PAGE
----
In my last question, I asked for a comparison of central banks and commercial banks. The answer touched on commercial banks in the US and the Bank of Canada (Canada's central bank). Looking at these two types of banks, what services do they provide and to whom?
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Central banks and commercial banks are very different entities. They have very different missions and deal with very different customers.
A commercial bank is the sort of bank that we think of when we typically think of banks. A commercial bank takes in money in deposits, provides services for its depositors, and lends money out to people and companies that need it. It is a bank that is involved mainly in commerce. Such a bank will take deposits from its customers. In return, it will offer them services that are typically associated with checking and savings accounts. It will offer them the ability to write checks. It will offer them the ability to make electronic payments to people from whom they have bought goods or services. It will often offer them credit cards. It will offer them the use of ATMs. Using the money deposited, it will offer loans to people who need them and who qualify for them.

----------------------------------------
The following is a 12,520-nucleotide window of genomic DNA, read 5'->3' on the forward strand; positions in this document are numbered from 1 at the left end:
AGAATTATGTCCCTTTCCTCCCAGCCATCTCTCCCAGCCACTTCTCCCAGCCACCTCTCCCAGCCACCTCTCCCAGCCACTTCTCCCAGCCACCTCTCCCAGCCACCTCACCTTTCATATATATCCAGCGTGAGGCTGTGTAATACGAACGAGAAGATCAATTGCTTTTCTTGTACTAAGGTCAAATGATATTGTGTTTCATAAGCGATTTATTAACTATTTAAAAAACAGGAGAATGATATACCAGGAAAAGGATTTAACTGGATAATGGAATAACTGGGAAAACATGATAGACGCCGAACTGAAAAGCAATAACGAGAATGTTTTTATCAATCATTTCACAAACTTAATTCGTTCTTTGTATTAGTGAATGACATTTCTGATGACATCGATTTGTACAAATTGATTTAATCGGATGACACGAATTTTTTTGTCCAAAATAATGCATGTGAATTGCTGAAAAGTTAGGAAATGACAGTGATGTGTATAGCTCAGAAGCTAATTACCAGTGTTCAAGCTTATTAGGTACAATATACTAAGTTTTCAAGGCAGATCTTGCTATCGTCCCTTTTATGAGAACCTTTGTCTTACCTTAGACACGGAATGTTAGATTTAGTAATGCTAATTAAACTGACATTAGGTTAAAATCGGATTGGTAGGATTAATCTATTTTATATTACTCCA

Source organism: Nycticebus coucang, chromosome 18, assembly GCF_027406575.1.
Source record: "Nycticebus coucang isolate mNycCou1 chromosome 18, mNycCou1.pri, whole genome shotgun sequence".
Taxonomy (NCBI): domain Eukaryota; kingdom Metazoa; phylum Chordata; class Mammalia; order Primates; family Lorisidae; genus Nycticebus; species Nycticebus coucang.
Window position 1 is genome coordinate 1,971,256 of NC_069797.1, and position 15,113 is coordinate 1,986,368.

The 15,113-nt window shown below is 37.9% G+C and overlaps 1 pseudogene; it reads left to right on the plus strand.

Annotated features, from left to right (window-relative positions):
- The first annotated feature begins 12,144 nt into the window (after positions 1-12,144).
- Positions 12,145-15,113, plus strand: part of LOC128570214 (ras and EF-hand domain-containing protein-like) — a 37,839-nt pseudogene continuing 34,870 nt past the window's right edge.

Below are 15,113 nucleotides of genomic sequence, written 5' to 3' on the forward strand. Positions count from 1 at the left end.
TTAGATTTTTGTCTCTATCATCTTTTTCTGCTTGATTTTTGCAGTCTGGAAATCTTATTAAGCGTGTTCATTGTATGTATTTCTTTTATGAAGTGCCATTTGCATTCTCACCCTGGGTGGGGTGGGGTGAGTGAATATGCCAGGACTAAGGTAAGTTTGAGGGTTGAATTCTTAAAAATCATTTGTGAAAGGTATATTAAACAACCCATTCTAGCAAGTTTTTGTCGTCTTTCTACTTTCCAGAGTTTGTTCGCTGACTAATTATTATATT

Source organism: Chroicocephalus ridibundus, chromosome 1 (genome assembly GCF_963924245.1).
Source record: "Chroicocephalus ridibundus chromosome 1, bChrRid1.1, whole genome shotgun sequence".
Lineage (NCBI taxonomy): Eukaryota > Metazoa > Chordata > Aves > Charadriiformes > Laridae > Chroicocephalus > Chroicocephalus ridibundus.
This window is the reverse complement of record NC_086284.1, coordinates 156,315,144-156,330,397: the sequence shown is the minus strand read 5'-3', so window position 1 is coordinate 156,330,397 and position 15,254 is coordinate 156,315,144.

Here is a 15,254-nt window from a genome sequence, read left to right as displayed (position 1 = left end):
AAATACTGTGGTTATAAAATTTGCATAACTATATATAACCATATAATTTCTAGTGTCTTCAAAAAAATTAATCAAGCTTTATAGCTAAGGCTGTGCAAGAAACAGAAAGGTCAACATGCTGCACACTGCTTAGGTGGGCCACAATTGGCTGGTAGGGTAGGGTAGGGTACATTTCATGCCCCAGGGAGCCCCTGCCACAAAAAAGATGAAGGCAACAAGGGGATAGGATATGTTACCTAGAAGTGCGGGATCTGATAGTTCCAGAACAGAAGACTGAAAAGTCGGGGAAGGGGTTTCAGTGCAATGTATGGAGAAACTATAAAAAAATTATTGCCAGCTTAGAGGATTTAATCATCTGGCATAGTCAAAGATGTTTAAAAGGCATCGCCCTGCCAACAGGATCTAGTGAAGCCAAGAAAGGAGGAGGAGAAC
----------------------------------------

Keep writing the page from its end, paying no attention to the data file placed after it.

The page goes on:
By contrast, a central bank is not primarily interested in making money. Instead, a central bank can be seen as a bank for other banks. We can also look at it as a bank that is in charge of the money supply of the entire country. This is not a bank that is taking in deposits and lending out money to individual customers. A central bank runs a country’s monetary policy. It sets interest rates. It buys and sells government securities on the open market. These actions are meant to keep the country’s economy running in a strong and stable manner. A central bank also provides services for commercial banks. It lends them money for short periods of time. It collects checks that are drawn on one bank and written to a depositor in another bank and makes sure that the money is transferred.
In short, these are completely different kinds of banks. Regular people and businesses deal with commercial banks every day, but they rarely, if ever, deal with a central bank. The two types provide very different services to very different people.
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